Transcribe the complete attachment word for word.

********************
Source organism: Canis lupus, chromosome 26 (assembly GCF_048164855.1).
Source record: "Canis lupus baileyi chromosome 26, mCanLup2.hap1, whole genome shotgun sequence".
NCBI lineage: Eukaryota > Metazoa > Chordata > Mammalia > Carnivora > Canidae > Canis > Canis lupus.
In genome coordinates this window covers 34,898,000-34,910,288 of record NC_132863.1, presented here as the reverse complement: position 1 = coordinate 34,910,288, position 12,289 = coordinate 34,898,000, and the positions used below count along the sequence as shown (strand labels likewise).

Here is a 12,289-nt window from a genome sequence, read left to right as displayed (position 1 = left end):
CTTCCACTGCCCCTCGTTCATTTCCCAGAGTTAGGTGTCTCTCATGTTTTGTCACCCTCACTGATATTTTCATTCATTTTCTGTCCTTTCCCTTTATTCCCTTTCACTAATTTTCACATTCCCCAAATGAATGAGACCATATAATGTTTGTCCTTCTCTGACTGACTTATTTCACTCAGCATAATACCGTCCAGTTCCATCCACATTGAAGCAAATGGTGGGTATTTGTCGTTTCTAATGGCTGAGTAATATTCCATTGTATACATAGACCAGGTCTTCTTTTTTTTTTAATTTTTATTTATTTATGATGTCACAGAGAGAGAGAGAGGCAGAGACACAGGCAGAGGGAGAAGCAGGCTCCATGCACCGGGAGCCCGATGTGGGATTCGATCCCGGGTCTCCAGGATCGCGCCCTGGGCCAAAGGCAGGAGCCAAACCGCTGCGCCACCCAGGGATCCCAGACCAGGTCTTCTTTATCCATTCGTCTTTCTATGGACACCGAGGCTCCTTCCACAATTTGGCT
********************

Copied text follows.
Source organism: Canis lupus, chromosome 26 (assembly GCF_048164855.1).
Source record: "Canis lupus baileyi chromosome 26, mCanLup2.hap1, whole genome shotgun sequence".
NCBI lineage: Eukaryota > Metazoa > Chordata > Mammalia > Carnivora > Canidae > Canis > Canis lupus.
In genome coordinates this window covers 34,898,000-34,910,288 of record NC_132863.1, presented here as the reverse complement: position 1 = coordinate 34,910,288, position 12,289 = coordinate 34,898,000, and the positions used below count along the sequence as shown (strand labels likewise).

Here is a 12,289-nt window from a genome sequence, read left to right as displayed (position 1 = left end):
CTTCCACTGCCCCTCGTTCATTTCCCAGAGTTAGGTGTCTCTCATGTTTTGTCACCCTCACTGATATTTTCATTCATTTTCTGTCCTTTCCCTTTATTCCCTTTCACTAATTTTCACATTCCCCAAATGAATGAGACCATATAATGTTTGTCCTTCTCTGACTGACTTATTTCACTCAGCATAATACCGTCCAGTTCCATCCACATTGAAGCAAATGGTGGGTATTTGTCGTTTCTAATGGCTGAGTAATATTCCATTGTATACATAGACCAGGTCTTCTTTTTTTTTTAATTTTTATTTATTTATGATGTCACAGAGAGAGAGAGAGGCAGAGACACAGGCAGAGGGAGAAGCAGGCTCCATGCACCGGGAGCCCGATGTGGGATTCGATCCCGGGTCTCCAGGATCGCGCCCTGGGCCAAAGGCAGGAGCCAAACCGCTGCGCCACCCAGGGATCCCAGACCAGGTCTTCTTTATCCATTCGTCTTTCTATGGACACCGAGGCTCCTTCCACAATTTGGCT